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PM Ground Based Air Defense-Ground/Air Task-Oriented Radar

PEO Land Systems Review

As the cornerstone of the Program Executive Office for Land Systems Program Management office for the Marine Corps Ground Based Air Defense (GBAD)-Ground/Air Task-Oriented Radar (G/ATOR), the AN/TPS-80 G/ATOR system is poised on the edge of low rate production, ready to provide Marines with a three-dimensional short-to-medium-range tactical radar designed to detect, identify, and track low-level cruise missiles, manned aircraft, and unmanned aerial vehicles (UAVs) as well as rockets and mortar and artillery fire.

Developed by prime contractor Northrop Grumman Electronic Systems in Baltimore, Md., G/ATOR will replace legacy radar systems to perform air surveillance, cue air defense weapons, determine hostile indirect fire firing locations, and provide data to air traffic controllers.

“One system that will do everything from tracking that hostile UAV to vectoring the friendlies around the sky to watching for rockets, artillery, and mortars – so you can direct the counterfire.”

G/ATOR Program Manager Lee Bond characterized the AN/TPS-80 as “One system that will do everything from tracking that hostile UAV to vectoring the friendlies around the sky to watching for rockets, artillery, and mortars – so you can direct the counterfire.”

Just over one year ago, Bond was anticipating that G/ATOR was well on the way toward the successful completion of several months of testing that would provide the final evidence supporting a favorable low rate production decision.

AN/TPS-80 Ground/Air Task-Orientated Radar

Northrop Grumman Corporation and the U.S. Marine Corps Program Executive Office for Land Systems demonstrated the AN/TPS-80 Ground/Air Task-Orientated Radar (G/ATOR) system for senior Department of Defense leaders at the Pentagon, Oct. 6, 2011. Northrop Grumman photo

“The news surrounding G/ATOR is all good,” he enthused at that time, pointing to the fact that Northrop Grumman had recently delivered the first system to the Marine Corps after hardware and software development integration and testing at its factory in the Baltimore area.

That system underwent the first phase of developmental testing at the Surface Combat Systems Center (SCSC) Wallops Island in Eastern Virginia with follow-on developmental testing and operational assessments conducted at Yuma, Ariz.

In an era when the best laid plans frequently go awry, Bond continues his enthusiastic assessment of the past year’s activities. As of this writing, final test reports are being written and other documents are being updated in expectation of a Milestone C low rate production decision briefing in January 2014.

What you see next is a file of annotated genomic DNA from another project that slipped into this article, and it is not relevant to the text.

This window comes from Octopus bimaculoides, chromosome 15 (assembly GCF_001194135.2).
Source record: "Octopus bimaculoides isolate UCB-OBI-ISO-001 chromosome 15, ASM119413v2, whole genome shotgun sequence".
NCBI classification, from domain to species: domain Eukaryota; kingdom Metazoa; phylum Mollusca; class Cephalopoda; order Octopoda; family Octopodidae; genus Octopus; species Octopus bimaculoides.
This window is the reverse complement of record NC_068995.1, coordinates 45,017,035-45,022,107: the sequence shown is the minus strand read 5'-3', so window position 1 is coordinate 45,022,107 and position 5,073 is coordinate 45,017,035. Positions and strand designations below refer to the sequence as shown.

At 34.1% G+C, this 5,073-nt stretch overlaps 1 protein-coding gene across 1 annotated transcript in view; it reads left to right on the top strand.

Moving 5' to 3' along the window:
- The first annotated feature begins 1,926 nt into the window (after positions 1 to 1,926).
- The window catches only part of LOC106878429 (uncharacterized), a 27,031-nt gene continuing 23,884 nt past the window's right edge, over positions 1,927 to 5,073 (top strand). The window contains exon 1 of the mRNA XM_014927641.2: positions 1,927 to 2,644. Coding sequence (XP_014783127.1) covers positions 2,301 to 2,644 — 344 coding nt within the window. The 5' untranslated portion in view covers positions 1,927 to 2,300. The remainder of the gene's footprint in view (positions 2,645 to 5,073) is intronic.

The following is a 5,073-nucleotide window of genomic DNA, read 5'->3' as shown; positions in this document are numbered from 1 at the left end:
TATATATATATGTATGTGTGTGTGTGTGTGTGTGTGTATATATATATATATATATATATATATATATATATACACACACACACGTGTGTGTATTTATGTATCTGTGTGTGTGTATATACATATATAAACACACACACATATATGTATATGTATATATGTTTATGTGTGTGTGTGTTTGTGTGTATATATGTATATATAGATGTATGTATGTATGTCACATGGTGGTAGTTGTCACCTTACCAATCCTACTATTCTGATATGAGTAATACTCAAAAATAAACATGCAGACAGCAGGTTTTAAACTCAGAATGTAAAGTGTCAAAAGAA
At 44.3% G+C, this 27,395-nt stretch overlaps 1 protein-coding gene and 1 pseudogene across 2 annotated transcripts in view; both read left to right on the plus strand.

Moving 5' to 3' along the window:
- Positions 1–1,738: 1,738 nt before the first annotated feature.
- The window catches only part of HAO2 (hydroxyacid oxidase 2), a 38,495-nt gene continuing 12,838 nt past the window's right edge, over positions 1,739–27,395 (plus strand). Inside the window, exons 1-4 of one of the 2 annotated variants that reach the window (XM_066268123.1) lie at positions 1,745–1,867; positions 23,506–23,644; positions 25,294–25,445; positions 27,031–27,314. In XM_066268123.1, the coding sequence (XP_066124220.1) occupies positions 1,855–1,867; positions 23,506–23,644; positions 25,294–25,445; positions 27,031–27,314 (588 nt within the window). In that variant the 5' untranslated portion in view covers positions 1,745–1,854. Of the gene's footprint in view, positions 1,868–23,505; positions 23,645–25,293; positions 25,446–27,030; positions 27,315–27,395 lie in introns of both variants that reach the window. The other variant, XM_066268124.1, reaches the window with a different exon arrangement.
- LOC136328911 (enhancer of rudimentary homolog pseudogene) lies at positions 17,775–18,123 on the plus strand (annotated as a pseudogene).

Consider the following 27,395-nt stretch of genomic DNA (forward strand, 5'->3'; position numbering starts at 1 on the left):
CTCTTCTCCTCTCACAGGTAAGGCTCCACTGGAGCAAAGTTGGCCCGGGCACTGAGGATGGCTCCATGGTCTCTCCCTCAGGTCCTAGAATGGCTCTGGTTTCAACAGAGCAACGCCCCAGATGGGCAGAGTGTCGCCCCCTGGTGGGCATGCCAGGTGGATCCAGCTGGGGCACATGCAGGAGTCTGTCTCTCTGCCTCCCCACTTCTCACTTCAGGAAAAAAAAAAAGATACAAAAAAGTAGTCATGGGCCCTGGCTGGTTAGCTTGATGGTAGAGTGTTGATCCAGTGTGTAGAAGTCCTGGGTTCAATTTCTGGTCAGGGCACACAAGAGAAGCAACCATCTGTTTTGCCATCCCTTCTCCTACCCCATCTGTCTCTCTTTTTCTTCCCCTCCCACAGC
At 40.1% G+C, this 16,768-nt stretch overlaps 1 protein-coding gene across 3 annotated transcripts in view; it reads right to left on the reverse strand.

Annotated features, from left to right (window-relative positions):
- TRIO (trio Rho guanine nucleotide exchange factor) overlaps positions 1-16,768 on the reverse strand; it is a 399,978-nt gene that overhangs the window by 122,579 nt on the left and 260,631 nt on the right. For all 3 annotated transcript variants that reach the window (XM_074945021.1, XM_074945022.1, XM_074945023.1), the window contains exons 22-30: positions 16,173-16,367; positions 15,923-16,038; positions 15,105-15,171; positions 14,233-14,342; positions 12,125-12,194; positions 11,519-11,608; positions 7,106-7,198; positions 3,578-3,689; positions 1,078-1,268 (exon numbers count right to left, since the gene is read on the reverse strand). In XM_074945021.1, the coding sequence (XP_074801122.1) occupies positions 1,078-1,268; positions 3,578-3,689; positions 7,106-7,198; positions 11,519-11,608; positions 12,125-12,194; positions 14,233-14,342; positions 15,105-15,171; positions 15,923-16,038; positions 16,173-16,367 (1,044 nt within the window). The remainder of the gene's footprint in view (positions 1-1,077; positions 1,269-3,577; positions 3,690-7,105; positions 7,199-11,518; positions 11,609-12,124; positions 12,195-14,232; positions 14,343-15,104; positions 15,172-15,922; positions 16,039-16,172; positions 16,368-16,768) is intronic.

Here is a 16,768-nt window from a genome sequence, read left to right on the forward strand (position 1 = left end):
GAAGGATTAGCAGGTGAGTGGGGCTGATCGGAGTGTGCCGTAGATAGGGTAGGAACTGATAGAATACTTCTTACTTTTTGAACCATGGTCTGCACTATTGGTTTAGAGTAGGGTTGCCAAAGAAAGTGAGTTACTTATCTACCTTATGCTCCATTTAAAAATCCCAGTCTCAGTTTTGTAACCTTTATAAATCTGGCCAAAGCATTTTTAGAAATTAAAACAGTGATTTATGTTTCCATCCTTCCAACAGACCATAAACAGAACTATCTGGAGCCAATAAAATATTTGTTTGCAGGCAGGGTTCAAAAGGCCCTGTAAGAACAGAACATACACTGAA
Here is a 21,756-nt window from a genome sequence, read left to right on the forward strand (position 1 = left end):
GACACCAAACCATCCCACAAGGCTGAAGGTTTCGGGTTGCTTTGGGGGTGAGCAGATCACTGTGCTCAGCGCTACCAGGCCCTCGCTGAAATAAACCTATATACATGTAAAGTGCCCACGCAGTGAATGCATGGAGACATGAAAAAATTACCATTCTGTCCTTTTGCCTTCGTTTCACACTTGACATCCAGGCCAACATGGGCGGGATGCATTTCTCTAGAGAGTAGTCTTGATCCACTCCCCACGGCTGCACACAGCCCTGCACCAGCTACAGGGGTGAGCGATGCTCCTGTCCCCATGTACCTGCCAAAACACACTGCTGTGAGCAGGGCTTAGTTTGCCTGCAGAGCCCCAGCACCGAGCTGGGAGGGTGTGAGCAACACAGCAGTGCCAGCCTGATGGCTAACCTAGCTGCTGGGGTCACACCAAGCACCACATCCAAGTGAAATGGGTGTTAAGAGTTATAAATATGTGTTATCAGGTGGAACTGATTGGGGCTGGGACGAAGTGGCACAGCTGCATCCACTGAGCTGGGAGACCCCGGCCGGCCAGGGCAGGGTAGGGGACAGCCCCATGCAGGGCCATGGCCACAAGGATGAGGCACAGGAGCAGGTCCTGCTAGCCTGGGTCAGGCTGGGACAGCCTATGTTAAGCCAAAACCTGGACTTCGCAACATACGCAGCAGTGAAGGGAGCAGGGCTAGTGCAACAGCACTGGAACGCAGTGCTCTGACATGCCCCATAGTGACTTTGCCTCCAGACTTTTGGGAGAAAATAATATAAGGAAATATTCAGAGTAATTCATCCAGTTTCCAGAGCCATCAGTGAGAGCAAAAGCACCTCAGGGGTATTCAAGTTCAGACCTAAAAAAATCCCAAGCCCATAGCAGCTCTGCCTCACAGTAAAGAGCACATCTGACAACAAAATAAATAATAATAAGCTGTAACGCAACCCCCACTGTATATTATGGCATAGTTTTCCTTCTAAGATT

“Looking back and forward again, we are mostly where we expected to be on the program,” Bond said. “Like every other government agency, we’ve had a few ups and downs this past year; we’ve spent a little time on furlough and have seen our budgets reduced slightly through the process of sequestration. But we have endeavored to persevere.”

Bond admitted that there had been some hope to have the low rate production approval and related contract award at this point, but quickly clarified that G/ATOR has experienced some minor program delays.

“Where I thought we would be right now is through with all the testing and on the verge of awarding the first low rate production contract to Northrop Grumman,” he said. “But things have slowed down just enough that we have concluded all testing at Wallops Island very successfully and then transitioned to Yuma, which presents our most challenging operational environment. Basically, we found one ‘glitch’ while we were out there.”

Bond characterized the “glitch” as “times when the software was a little temperamental,” but quickly likened those instances as “a bit like an early version of Windows in that you can still use it; you just live with the temperamental aspect with the knowledge that it will be fixed in the next update. And that’s where we are now. We’ve gone through that process and seen the fix make the improvements that we expected it to.”

“So we basically stayed out at Yuma for two rounds of testing instead of just one,” he said. “We just completed the second round very successfully and we’re now looking toward ‘all systems go’ to move into that early low rate production phase. We just have to write some test reports, conduct some reviews, and complete the process of awarding that next contract.”

“But everything we forecast a year ago has or is coming true – just on a slightly stretched schedule from what we might have originally anticipated,” he added. “And that schedule stretch is only the result of everybody in the government being squeezed a little bit with regard to resources and then the extra round of testing at Yuma just to be sure that we had it right before we went ahead and committed ‘nine figures’ to our first low rate production contract.”

The Yuma testing was also where the program had the most direct interaction with Marines using G/ATOR in more of an operational mode in contrast to the engineering approach taken in earlier tests.